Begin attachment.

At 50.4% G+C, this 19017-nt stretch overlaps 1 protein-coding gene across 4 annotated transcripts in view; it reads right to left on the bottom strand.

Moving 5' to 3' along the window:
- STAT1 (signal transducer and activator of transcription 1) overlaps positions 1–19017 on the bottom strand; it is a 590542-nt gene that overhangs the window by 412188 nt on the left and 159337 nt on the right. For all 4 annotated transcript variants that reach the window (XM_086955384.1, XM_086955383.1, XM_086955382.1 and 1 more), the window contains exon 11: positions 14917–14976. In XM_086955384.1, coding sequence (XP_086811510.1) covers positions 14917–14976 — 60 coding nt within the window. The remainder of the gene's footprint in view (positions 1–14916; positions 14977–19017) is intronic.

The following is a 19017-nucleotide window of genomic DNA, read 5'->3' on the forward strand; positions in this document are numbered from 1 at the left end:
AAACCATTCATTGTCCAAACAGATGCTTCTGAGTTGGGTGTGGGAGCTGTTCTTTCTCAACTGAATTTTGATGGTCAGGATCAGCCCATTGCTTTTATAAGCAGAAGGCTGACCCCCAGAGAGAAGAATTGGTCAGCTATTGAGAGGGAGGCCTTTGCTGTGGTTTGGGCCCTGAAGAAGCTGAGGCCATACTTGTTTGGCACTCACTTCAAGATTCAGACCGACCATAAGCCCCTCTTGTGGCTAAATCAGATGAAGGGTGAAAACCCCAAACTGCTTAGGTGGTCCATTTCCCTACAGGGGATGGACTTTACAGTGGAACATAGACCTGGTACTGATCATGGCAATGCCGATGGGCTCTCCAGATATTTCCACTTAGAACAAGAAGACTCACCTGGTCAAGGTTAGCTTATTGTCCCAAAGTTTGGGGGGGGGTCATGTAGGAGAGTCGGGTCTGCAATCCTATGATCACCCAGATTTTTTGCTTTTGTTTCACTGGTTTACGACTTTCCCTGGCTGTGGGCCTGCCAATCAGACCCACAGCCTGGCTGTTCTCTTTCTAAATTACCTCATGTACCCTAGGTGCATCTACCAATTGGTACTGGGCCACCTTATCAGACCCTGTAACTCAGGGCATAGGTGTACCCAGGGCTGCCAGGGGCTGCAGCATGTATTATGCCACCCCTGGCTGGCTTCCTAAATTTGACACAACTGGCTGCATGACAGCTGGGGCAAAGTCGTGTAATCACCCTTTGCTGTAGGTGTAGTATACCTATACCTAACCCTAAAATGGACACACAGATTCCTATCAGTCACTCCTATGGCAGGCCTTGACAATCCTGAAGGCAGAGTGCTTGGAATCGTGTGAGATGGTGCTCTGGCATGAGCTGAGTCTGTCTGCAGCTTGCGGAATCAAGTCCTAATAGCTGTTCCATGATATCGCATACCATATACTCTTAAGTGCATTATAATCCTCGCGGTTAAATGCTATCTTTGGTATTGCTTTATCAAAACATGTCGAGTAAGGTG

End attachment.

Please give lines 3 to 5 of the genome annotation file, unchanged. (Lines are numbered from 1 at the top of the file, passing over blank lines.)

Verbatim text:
- STAT1 (signal transducer and activator of transcription 1) overlaps positions 1–19017 on the bottom strand; it is a 590542-nt gene that overhangs the window by 412188 nt on the left and 159337 nt on the right. For all 4 annotated transcript variants that reach the window (XM_086955384.1, XM_086955383.1, XM_086955382.1 and 1 more), the window contains exon 11: positions 14917–14976. In XM_086955384.1, coding sequence (XP_086811510.1) covers positions 14917–14976 — 60 coding nt within the window. The remainder of the gene's footprint in view (positions 1–14916; positions 14977–19017) is intronic.

The following is a 19017-nucleotide window of genomic DNA, read 5'->3' on the forward strand; positions in this document are numbered from 1 at the left end:
AAACCATTCATTGTCCAAACAGATGCTTCTGAGTTGGGTGTGGGAGCTGTTCTTTCTCAACTGAATTTTGATGGTCAGGATCAGCCCATTGCTTTTATAAGCAGAAGGCTGACCCCCAGAGAGAAGAATTGGTCAGCTATTGAGAGGGAGGCCTTTGCTGTGGTTTGGGCCCTGAAGAAGCTGAGGCCATACTTGTTTGGCACTCACTTCAAGATTCAGACCGACCATAAGCCCCTCTTGTGGCTAAATCAGATGAAGGGTGAAAACCCCAAACTGCTTAGGTGGTCCATTTCCCTACAGGGGATGGACTTTACAGTGGAACATAGACCTGGTACTGATCATGGCAATGCCGATGGGCTCTCCAGATATTTCCACTTAGAACAAGAAGACTCACCTGGTCAAGGTTAGCTTATTGTCCCAAAGTTTGGGGGGGGGTCATGTAGGAGAGTCGGGTCTGCAATCCTATGATCACCCAGATTTTTTGCTTTTGTTTCACTGGTTTACGACTTTCCCTGGCTGTGGGCCTGCCAATCAGACCCACAGCCTGGCTGTTCTCTTTCTAAATTACCTCATGTACCCTAGGTGCATCTACCAATTGGTACTGGGCCACCTTATCAGACCCTGTAACTCAGGGCATAGGTGTACCCAGGGCTGCCAGGGGCTGCAGCATGTATTATGCCACCCCTGGCTGGCTTCCTAAATTTGACACAACTGGCTGCATGACAGCTGGGGCAAAGTCGTGTAATCACCCTTTGCTGTAGGTGTAGTATACCTATACCTAACCCTAAAATGGACACACAGATTCCTATCAGTCACTCCTATGGCAGGCCTTGACAATCCTGAAGGCAGAGTGCTTGGAATCGTGTGAGATGGTGCTCTGGCATGAGCTGAGTCTGTCTGCAGCTTGCGGAATCAAGTCCTAATAGCTGTTCCATGATATCGCATACCATATACTCTTAAGTGCATTATAATCCTCGCGGTTAAATGCTATCTTTGGTATTGCTTTATCAAAACATGTCGAGTAAGGTG